With the heavy focus on quantitative data, a bachelor's degree will generally not be enough unless the candidate can display strong aptitude for math, particularly statistics - or they have a high aptitude in a certain niche. With a math or statistics degree, you may find openings in this field but the lack of environmental science could go against you. With only a bachelor's degree, you may find the job market too competitive - even with the high predicted rate of growth between 2014 and 2024.

For students with a degree in environmental science, it is vital that you study minors and electives in math and / or statistics. You are advised to take a master's degree where available so that you develop a more comprehensive understanding of high-volume data, how to process, handle and interpret it. Only a master's degree will permit this level of involvement. We also strongly advise taking IT related modules where available. For environmental scientists, this can mean courses in statistics processing (and a deeper knowledge of software such as SPSS) or GIS; perhaps a data analytics degree. PhDs will not be necessary as you will be presenting data, the results of research by academics and other researchers.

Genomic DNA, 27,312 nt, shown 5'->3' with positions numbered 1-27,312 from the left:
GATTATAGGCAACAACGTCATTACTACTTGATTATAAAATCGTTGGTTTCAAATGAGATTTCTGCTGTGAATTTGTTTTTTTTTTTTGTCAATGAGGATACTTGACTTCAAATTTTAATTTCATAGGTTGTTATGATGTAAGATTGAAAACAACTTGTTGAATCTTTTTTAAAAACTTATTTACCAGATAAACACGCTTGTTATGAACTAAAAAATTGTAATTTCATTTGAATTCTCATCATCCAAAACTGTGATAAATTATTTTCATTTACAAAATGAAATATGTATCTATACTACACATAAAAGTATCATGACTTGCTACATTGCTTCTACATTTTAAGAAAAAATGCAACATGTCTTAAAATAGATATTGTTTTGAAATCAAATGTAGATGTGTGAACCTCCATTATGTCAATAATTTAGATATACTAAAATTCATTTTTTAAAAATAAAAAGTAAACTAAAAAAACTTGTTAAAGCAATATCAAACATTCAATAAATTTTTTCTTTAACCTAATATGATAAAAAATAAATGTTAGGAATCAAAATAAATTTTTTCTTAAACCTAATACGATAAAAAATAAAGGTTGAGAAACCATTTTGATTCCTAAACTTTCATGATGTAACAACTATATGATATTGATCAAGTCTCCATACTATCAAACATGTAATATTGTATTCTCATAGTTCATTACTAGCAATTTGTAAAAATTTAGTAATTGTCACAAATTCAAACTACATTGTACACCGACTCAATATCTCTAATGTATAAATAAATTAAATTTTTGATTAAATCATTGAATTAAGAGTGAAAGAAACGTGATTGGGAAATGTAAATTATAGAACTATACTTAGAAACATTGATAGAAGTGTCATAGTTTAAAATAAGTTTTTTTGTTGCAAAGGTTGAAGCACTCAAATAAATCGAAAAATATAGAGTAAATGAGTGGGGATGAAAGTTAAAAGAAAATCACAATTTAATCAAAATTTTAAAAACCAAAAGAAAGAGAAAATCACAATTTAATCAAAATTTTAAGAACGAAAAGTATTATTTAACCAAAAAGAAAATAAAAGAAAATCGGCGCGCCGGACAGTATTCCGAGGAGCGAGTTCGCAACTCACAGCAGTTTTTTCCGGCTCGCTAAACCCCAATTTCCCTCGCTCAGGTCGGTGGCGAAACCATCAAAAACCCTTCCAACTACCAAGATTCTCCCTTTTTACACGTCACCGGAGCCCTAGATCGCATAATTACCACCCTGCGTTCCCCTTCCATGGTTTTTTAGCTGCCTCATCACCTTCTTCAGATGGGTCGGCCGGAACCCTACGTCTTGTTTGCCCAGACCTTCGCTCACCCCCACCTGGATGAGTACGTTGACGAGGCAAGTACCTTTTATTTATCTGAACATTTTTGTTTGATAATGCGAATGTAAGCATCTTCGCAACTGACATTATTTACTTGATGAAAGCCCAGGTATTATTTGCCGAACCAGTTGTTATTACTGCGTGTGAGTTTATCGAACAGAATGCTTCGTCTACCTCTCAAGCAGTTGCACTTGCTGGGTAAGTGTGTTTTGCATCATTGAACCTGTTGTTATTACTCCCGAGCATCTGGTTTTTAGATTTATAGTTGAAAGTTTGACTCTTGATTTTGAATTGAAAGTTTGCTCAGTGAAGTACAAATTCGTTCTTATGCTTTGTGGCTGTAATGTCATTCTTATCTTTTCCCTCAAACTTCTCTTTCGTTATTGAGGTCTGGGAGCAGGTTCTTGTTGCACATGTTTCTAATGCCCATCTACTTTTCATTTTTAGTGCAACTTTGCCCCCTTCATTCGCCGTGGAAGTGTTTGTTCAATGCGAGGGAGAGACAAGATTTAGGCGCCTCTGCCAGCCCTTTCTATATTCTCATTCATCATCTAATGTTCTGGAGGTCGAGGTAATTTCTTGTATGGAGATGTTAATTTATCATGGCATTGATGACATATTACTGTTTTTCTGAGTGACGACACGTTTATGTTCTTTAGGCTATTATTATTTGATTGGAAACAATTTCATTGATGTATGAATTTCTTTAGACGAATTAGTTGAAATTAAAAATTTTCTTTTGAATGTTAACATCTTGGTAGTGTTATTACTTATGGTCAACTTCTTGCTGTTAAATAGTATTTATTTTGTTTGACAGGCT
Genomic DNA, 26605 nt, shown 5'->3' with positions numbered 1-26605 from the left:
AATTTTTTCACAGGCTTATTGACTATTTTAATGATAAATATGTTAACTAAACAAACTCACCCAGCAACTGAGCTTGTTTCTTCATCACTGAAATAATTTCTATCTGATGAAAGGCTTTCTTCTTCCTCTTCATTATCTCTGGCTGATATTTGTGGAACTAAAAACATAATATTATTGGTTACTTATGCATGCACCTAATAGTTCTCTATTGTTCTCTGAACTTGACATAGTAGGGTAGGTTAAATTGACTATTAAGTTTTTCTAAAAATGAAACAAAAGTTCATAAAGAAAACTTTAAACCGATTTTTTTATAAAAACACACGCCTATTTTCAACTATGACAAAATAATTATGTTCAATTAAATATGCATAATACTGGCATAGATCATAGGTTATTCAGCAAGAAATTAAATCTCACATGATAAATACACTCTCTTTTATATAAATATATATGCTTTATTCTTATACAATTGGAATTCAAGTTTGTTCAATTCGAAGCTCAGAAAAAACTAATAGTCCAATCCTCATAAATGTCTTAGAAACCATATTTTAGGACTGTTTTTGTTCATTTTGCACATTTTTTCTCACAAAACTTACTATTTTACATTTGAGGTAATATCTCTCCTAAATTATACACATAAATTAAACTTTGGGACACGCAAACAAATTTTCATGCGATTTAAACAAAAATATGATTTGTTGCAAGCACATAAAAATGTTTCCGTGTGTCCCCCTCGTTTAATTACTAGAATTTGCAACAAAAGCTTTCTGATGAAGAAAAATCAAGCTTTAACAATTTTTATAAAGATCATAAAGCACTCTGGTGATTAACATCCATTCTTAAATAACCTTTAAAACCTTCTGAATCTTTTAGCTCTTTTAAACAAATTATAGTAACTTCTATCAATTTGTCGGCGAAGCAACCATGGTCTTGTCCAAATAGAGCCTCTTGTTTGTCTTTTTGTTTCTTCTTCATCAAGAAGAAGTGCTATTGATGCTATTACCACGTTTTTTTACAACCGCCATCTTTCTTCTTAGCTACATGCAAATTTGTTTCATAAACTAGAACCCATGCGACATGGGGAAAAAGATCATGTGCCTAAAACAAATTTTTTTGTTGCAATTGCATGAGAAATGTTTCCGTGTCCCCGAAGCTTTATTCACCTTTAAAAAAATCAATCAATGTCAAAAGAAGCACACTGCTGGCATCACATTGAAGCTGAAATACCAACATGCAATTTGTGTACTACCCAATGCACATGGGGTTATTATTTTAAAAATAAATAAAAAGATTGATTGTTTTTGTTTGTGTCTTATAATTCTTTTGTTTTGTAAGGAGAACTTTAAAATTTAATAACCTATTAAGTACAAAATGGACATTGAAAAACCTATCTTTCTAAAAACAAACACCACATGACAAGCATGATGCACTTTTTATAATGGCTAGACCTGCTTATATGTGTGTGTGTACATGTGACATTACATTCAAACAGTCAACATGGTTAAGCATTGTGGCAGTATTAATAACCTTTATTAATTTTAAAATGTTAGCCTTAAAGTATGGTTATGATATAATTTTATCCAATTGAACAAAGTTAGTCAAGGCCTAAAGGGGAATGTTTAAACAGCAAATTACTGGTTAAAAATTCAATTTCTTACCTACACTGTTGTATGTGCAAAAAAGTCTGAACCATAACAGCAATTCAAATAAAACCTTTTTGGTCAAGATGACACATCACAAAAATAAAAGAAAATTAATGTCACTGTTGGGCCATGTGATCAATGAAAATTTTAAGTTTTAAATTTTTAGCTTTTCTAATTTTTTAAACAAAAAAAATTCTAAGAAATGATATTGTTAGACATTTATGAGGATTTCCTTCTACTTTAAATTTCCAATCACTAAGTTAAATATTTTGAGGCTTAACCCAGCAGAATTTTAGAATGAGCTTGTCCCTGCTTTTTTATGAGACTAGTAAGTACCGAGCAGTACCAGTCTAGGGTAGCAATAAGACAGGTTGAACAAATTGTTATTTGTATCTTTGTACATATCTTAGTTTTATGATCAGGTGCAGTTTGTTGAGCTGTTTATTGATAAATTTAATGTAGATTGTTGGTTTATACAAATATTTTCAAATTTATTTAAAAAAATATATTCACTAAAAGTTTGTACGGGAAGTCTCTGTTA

Environmental Data Analysis - Related Degrees

What Kind Of Societies and Professional Organizations Do Environmental Data Analyst Have?

The following organizations are for Environmental Analysts and Data Analysts:

  • SETAC: The Society of Toxicology and Chemistry is a cross-body approach organization with representation from private sector, government, academia and charities all concerned with finding solutions to environmental issues through the analysis and presentation of environmental data
  • IEDRO: International Environment Data Rescue Organization goes in a slightly different direction from other dedicated professional organizations. Their remit is to collect, preserve and promote historic climate data and interpret it. They feel that it improves the quality of environmental research
  • NAEP: Association of Environmental Professionals brings together environmental professionals for the advancement of the entire academic community. They are a network, an outreach program and a resource.